Consultation on future of Edinburgh's Greyfriars Kirkyard to be held amid damage fears

The world-famous graveyard is popular with Harry Potter fans.
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Edinburgh city council has asked the public to help decide the future of Greyfriars Kirkyard.

The capital’s world-famous graveyard has seen a surge in visitors in recent years, due to an explosion in the popularity of ghost hunting TV shows and the arrival of Harry Potter tours.

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It suffered 'significant erosion' on the grounds around Tom Riddell (Tom Riddle) grave after being inundated with hundreds of thousands of fans.

The site has suffered persistent vandalism over the years with a large number of old headstones and memorials being cleared from the kirkyard.

The council took to social media in 2020 saying "It’s great the cemetery is so popular, so we are looking at solutions".

Chiefs said at the time they would organise repair work to maintain the area and urged people to take care when visiting the historic cemetery.

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A consultation was launched with tour operators in July 2023 to create a conservation management plan. But the council is now revisiting the future of the site again and seeking views of residents.

Greyfriars Kirkyard consultation as public views sought on the world-famous sites future.Greyfriars Kirkyard consultation as public views sought on the world-famous sites future.
Greyfriars Kirkyard consultation as public views sought on the world-famous sites future.

Sharing a survey the council said: "Greyfriars Kirkyard is located within the Edinburgh World Heritage Site. It is world famous and loved by Edinburgh residents and visitors alike. However, it is becoming increasingly complex to balance its roles as a place of burial, as a historic site, local greenspace, educational resource, popular tourist attraction and place of faith and spiritual contemplation. Recognising the need for a new strategy, Edinburgh World Heritage and the City of Edinburgh Council commissioned Kirkyard Consulting to develop a new graveyard Conservation Management Plan. This plan will identify the variety of interests, associations and values different people place on Greyfriars Kirkyard, the risks and issues facing the graveyard today and outline a plan to best care for this site."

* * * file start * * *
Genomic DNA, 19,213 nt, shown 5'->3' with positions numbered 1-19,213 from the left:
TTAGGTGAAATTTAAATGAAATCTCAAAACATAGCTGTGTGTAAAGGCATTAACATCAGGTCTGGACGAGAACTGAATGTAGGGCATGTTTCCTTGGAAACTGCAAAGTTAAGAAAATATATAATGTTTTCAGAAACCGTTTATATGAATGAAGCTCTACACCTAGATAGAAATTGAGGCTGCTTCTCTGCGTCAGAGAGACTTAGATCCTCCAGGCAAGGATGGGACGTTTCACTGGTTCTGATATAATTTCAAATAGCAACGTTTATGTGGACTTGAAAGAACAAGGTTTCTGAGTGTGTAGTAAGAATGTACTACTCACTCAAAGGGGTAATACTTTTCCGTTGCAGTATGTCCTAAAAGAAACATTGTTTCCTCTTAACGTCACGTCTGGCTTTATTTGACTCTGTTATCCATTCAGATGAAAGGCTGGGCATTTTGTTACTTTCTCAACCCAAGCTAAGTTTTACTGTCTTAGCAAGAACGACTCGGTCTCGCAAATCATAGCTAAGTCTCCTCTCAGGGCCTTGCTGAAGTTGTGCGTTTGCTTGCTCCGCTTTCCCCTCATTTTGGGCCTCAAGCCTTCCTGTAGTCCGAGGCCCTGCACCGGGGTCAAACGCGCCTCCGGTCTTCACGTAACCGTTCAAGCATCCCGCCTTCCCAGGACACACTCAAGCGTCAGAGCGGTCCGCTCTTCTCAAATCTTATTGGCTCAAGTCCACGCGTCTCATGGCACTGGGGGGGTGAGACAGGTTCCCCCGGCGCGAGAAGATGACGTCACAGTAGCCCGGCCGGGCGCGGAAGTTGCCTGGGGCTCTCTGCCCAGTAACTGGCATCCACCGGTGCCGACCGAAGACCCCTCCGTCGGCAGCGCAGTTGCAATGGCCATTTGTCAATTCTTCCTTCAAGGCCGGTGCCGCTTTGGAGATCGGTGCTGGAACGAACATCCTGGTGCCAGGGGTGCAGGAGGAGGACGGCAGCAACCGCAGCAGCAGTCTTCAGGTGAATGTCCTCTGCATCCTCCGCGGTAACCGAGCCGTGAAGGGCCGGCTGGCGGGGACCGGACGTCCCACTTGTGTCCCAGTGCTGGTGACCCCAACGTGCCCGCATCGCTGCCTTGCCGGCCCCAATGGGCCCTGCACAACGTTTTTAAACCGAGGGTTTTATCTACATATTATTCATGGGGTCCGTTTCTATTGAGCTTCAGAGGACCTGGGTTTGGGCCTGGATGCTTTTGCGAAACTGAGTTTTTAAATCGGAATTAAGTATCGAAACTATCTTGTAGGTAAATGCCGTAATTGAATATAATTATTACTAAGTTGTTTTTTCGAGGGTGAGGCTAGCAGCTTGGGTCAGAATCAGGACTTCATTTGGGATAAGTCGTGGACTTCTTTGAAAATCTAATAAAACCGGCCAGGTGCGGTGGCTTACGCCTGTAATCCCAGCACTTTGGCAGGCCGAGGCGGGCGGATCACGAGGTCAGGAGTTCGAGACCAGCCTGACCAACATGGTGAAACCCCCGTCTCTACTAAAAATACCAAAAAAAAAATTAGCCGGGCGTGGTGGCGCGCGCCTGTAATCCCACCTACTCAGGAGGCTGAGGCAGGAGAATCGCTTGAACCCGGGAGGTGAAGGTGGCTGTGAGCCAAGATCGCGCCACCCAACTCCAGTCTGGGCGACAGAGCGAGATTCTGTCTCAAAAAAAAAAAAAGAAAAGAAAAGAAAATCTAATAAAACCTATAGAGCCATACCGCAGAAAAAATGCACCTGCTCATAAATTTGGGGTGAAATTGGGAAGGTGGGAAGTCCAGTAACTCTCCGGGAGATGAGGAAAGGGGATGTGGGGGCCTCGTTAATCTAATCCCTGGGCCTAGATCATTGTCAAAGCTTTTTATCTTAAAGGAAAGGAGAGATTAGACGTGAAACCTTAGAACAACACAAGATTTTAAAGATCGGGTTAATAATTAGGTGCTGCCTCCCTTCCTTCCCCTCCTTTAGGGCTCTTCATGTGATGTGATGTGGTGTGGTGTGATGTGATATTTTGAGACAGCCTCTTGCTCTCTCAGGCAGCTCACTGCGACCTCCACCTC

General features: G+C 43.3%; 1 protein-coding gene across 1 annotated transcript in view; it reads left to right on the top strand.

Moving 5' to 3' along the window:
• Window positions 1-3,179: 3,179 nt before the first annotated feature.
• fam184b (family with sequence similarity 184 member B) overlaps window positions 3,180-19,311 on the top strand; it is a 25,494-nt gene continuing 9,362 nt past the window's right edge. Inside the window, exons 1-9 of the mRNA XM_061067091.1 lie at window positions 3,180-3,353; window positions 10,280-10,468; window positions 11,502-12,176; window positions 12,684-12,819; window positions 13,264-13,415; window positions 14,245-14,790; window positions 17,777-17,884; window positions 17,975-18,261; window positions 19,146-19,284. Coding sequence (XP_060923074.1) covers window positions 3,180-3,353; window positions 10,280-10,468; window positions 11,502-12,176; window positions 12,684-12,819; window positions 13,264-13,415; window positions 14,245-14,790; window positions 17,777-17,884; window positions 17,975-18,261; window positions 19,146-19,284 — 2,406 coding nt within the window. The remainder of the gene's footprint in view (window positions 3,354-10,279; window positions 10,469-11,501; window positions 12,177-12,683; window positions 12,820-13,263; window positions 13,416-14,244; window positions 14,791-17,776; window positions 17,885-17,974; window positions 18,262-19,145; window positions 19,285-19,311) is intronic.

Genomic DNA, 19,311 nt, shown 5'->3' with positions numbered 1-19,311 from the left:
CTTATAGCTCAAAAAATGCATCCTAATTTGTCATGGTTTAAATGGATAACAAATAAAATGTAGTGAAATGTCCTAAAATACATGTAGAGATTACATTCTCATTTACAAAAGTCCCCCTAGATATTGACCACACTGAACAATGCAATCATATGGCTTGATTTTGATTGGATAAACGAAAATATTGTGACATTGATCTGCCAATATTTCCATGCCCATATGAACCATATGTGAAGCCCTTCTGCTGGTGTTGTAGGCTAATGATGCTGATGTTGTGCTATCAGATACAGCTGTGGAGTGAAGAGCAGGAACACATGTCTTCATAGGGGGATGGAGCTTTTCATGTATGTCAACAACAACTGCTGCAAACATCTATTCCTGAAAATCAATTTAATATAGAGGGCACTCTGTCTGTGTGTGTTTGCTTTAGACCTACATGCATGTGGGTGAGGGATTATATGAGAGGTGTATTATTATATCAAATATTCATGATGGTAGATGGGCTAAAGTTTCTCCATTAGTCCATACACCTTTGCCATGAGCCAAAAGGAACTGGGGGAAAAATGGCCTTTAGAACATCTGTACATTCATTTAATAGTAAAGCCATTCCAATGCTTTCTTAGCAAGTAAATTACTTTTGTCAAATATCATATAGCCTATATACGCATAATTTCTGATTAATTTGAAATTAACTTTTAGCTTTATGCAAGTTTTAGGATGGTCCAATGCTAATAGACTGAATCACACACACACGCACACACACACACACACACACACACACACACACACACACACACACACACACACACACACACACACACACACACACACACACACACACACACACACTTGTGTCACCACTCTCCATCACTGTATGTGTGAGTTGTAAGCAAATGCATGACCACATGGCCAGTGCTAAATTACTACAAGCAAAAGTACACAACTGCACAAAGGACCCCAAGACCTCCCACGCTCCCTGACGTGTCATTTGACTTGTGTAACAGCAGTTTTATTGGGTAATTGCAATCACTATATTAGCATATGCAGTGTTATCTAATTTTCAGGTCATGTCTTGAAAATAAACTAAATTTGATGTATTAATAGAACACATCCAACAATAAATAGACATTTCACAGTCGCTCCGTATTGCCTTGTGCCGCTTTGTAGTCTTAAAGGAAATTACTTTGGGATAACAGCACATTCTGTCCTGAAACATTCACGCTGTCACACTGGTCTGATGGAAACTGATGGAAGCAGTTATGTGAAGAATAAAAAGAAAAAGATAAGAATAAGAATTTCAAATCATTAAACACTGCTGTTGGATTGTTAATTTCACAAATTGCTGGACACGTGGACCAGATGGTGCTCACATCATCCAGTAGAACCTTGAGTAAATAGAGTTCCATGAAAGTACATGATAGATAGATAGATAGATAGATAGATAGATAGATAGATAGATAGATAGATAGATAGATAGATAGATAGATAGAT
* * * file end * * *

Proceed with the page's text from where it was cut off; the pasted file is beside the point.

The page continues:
Responding to the post locals had mixed views, with many saying it should be preserved.

One said: "It's historic clean it up and leave it well alone.Don't build flats on it."

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Another said: "The kirkyard should be looked after, and preserved."

One local said: "It’s new people in charge at the council. You can’t blame them for past mistakes. At least things are actually getting fixed now."

A statue of Greyfriars Bobby sits outside the graveyard. The legend of Greyfriars Bobby dates back to the late 19th Century. The Skye terrier is said to have kept a constant guard over the grave of its owner John Gray, also known as Auld Jock, in Greyfriars Kirkyard for 14 years.

The consultation closes on April, 15.

Edinburgh council has been contacted for comment.

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